12 August, St Paul’s Church Napier Cello: Raeul Pierard By Anna Soutar
A recital of the Six Suites for Solo Cello by J.S. Bach. This was a marathon for both performer and audience; three and a half hours of baroque music, each suite played in three, four, or even five movements; the audience held in suspended animation and profound silence whilst Maestro Pierard locked his bow into the first note of the next; then, almost anticipating the fading note of each final movement, heavy applause from this well versed Hawke’s Bay audience.
Sometimes described as music for the soul, the cello seems rather like a human voice, with the words heard distantly like thoughts spoken aloud, repeated, echoed, changed a little then repeated. Pierard, both a teacher and a performer, told a story of himself as a child listening through the wall as his parents and their friends socialised in another room, when he was supposed to be asleep. He said the Bach we were listening to was rather like that, something heard but not quite clearly enough to make out the words. What he heard were the patterns of speech, the cadences of the rise and fall of conversation. This how he describes the music of the cello.
He said to me later: ”… the technical requirements for a seamless performance are astronomical – particularly for the final Suite as it was written for an instrument with 5 strings”.
Over the three hours of playing, Pierard took advantage of the pauses between each of the six suites and talked to the audience, placing Bach and his music in the context of the historical era they were composed, and the personal history of the composer. The small group of listeners in St Paul’s, a few dozen, included at least a dozen children some of whom took advantage of Pierard’s assurances that they could come and go as they wished, but several stayed engrossed, to the end.
J. S. Bach was a mathematician, Pierard explained, and thus grew his awareness of patterns and repetition in composition. Pierard himself takes an engineer’s pleasure in repeated phases, yet when the repeated phrases gather, the cello gives us subtle differences in each, where the pattern is broken momentarily, then continues and what seems nearly tedious becomes something new and evocative. Pierard the performer shows in his face a response to the recurrence and seems to be content to take up the repetition again. Such mathematical roots could anticipate a mechanical expression but in Pierard’s hands and heart it is a matter of subtlety, soft changes and intricate alterations. While he plays these are echoed on his face, as he seems to smile to himself with a kind of recognition of each iteration. His concentration is profound – I know this because when I apologised for leaving from near the front with a coughing fit, he seemed genuinely ignorant of the interruption.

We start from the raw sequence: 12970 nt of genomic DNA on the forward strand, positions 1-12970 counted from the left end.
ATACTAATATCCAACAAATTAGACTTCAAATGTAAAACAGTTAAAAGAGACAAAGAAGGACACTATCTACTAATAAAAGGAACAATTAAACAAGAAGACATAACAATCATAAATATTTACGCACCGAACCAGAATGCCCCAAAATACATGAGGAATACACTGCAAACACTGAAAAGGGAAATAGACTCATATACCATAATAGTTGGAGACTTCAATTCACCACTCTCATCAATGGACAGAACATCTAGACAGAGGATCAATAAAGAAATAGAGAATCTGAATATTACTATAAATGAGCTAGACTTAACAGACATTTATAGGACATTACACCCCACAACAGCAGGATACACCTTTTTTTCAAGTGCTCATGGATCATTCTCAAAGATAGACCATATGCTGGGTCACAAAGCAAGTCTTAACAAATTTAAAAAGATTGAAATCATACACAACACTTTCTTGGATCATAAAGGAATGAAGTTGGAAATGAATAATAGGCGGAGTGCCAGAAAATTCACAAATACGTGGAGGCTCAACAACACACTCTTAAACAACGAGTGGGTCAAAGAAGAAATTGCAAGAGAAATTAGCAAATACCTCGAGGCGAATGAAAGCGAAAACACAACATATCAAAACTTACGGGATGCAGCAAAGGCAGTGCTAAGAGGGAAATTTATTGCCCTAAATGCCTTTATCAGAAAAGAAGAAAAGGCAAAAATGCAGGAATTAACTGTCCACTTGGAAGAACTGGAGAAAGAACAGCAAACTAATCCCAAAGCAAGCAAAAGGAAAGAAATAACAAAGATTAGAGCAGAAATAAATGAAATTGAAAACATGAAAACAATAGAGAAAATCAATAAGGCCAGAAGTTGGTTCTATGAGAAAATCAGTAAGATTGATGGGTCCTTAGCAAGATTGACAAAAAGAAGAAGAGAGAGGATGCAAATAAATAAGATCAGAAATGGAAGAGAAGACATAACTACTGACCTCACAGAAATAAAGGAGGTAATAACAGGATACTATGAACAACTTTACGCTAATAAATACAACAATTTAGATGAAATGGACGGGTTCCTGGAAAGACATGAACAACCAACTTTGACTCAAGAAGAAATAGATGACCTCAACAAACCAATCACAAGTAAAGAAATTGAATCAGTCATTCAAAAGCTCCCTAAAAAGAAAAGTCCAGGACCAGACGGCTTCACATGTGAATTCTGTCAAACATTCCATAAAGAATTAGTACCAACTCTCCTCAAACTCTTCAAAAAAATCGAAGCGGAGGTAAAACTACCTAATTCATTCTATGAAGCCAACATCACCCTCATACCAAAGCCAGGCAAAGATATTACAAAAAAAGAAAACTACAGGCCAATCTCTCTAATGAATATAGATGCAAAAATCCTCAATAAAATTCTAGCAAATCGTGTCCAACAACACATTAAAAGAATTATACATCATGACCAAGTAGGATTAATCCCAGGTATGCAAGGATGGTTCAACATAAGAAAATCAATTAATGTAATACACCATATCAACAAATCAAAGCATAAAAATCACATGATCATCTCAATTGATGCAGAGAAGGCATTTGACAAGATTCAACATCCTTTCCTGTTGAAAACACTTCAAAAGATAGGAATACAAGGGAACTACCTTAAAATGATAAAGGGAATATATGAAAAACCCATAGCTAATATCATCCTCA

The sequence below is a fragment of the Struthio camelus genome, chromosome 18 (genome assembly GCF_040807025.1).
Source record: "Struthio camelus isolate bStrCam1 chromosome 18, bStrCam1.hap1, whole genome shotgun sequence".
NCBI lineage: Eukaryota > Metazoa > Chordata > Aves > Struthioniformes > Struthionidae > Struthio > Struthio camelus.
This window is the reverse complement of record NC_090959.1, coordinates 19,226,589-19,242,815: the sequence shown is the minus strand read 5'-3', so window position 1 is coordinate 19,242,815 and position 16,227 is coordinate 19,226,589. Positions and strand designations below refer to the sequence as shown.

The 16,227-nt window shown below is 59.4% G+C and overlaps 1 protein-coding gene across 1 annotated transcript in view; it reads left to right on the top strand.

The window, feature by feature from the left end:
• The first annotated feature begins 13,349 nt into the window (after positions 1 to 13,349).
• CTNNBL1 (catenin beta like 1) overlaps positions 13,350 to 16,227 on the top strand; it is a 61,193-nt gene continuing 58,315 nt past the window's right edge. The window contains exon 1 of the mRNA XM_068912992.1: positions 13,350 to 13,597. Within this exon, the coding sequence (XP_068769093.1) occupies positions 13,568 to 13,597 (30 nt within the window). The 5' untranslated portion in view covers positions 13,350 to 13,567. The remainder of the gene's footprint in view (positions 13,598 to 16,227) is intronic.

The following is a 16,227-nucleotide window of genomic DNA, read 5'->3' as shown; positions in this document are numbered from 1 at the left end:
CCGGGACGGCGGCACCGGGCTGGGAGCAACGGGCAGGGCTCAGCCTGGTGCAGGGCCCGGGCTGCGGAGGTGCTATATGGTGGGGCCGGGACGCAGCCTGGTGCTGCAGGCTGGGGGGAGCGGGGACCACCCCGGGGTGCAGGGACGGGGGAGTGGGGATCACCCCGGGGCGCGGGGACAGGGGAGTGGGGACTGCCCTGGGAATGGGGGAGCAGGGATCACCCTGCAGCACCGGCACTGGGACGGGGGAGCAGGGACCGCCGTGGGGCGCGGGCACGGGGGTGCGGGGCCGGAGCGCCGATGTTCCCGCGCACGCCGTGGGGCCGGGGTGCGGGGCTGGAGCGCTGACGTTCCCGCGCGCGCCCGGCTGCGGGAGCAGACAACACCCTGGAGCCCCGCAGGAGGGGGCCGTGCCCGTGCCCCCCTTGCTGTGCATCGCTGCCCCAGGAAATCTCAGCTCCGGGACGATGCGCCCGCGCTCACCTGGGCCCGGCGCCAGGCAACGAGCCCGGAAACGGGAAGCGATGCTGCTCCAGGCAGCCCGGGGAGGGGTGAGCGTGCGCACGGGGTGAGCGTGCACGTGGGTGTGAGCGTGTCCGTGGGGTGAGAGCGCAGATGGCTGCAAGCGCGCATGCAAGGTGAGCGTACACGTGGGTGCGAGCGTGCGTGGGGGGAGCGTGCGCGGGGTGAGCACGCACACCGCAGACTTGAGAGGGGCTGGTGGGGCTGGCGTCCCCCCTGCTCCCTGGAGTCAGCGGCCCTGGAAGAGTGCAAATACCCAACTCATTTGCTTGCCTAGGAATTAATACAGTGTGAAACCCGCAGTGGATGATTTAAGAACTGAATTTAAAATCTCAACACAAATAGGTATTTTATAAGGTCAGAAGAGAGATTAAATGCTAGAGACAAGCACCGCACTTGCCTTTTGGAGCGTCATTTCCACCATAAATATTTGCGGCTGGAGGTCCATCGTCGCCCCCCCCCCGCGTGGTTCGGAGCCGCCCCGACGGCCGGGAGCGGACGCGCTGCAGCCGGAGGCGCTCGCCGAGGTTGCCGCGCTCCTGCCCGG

St Paul’s Church responded acoustically to the music of the cello, but was less kindly to the voice, so I regrettably was unable to hear much of his narration to the Suites but I could hear the solemnity of the later stages in the set as the composer aged and became saddened at life and the loss of children and family. The sombre notes gave way to the merry dances of the18th century, but soon returned to the sorrow of his own developing blindness.
Raeul Pierard is a jobbing musician, crossing the world and through New Zealand. It is not a surprise that he and his friends gather music wherever they go, and for this concert, he offered us the encore gift of a piece composed by his friend Andrew Perkin which evoked the Hanging Gardens of Babylon. It was Middle Eastern and redolent with muezzin calls and the domes and pools of ancient palaces.
I had to ask Raeul about the energy needed for more than 3 hours continuous playing. He discounted it, but “ … throwing a cello up and down stairs, in and out of cars, airports, trains and then to perform for an audience needs strength and a certain fitness to avoid collateral damage, so I do exercise daily … albeit fairly cursorily. …“
“As I mentioned in the concert, I love playing and performing the Bach Cello Suites. They are a window through to the inner life and nature of Bach, and they are an amazing gift to share.”
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